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DBL%20Hendrix%20small.png College chemistry, 1983

Derek Lowe The 2002 Model

Dbl%20new%20portrait%20B%26W.png After 10 years of blogging. . .

Derek Lowe, an Arkansan by birth, got his BA from Hendrix College and his PhD in organic chemistry from Duke before spending time in Germany on a Humboldt Fellowship on his post-doc. He's worked for several major pharmaceutical companies since 1989 on drug discovery projects against schizophrenia, Alzheimer's, diabetes, osteoporosis and other diseases. To contact Derek email him directly: derekb.lowe@gmail.com Twitter: Dereklowe

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In the Pipeline: Don't miss Derek Lowe's excellent commentary on drug discovery and the pharma industry in general at In the Pipeline

In the Pipeline

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November 13, 2005

Arcadia's Furnishings

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Posted by Derek

I haven't worked in a US academic chemistry lab since 1988, so you'll have to take that into account as you read today's post. But I don't think that things have changed enough to invalidate this observation: many grad-school science labs are so depressing as to defy belief. This isn't universal, but I've seen enough examples to convince me. The atmosphere doesn't correlate well with the amount of money around, either, because I've seen some lower-level departments that weren't so bad, and a couple of Ivy League lab corridors that would pull the serotonin right out of your brain just to walk down them.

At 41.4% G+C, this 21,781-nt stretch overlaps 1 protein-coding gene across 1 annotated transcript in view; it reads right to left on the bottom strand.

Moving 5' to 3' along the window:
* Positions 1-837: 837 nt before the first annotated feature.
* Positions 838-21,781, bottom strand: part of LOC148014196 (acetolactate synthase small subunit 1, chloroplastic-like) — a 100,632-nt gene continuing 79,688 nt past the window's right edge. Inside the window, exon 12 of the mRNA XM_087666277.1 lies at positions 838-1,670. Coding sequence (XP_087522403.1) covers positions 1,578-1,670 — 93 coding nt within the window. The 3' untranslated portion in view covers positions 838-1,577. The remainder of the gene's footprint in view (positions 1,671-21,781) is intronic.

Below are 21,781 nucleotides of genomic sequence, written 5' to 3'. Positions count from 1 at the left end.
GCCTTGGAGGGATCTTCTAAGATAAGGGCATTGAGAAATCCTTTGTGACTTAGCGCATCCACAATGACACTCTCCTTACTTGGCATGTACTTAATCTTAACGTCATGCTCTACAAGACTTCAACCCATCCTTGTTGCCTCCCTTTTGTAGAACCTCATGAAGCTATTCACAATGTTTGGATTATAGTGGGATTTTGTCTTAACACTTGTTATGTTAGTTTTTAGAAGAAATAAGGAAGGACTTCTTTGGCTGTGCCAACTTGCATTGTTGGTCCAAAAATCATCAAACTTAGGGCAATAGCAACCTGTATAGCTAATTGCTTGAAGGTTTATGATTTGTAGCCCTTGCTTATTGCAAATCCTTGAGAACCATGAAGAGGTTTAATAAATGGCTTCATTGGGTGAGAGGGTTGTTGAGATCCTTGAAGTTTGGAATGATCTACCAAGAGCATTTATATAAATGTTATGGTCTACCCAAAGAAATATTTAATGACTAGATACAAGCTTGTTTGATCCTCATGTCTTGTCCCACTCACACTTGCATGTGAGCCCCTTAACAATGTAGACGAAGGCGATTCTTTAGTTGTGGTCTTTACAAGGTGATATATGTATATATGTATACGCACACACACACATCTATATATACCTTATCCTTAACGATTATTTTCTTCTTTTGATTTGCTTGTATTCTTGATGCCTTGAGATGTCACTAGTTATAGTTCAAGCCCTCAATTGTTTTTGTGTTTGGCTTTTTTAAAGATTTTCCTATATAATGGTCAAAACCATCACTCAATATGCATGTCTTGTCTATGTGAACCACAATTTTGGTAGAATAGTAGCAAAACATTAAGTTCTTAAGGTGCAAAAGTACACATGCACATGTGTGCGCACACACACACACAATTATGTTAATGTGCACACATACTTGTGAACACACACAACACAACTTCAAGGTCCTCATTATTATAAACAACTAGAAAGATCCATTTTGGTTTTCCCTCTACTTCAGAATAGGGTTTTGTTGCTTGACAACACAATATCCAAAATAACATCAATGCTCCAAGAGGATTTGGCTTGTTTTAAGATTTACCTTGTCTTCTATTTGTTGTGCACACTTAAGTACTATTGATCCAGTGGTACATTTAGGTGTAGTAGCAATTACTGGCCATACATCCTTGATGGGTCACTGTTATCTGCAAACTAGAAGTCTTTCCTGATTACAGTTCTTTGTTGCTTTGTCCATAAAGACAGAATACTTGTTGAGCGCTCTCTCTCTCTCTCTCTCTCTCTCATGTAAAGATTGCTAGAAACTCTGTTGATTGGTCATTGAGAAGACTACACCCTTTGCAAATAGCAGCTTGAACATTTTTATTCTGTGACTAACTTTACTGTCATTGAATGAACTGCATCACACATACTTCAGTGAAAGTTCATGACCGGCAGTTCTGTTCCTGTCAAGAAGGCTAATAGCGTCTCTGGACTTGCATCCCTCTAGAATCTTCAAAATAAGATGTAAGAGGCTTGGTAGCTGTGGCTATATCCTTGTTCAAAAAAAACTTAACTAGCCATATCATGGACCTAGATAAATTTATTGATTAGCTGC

Many of the students and post-docs working at these places don't realize this, though, which is surely to their benefit. It's only after you've gone out into the Real World for a while and come back for a visit that it hits you. That's certainly how it dawned on me. I believe it says over there to the left that I went to Duke: maybe someone there could tell me if that second-floor "graduate student lounge" in the chemistry building is still there? I sure hope not.

This was one of the most cheerless rooms I've ever seen; it made laundromats seem warm and inviting. There was no ceiling as such, just the fluorescent lights hanging down from the industrial clutter above. Some scuffed paneling on the walls surrounded an assortment of worn, stained, mismatched thrift-store furniture. A small damaged table in the middle of a couple of sprung couches held an assortment of torn, dogeared cycling magazines, some of which had been there when I arrived and were still sitting there when I defended my PhD. A scarred counter held a 1970s-vintage microwave, which might as well have had "X-1 Prototype" stenciled on it. A bike frame without wheels, furry with dust, was chained to a rack in one corner. That was still there when I left, too.

You feel bad enough at 3 AM on a Sunday morning up in the lab, running a reaction for the twenty-third time. Taking a break by wandering down to a dingy room full of junk is not the recommended antidote. Why more people didn't just decide to end it all after a session in there is a real mystery.

Update: Reader LNT, in the comments to this post, passes on this news:

"I graduated from Duke in 2001 and the graduate student lounge hadn't changed from what you described. I don't know why university chemistry departments can't budget a couple thousand bucks a year to keep a decent communal area for their slave labor pool..."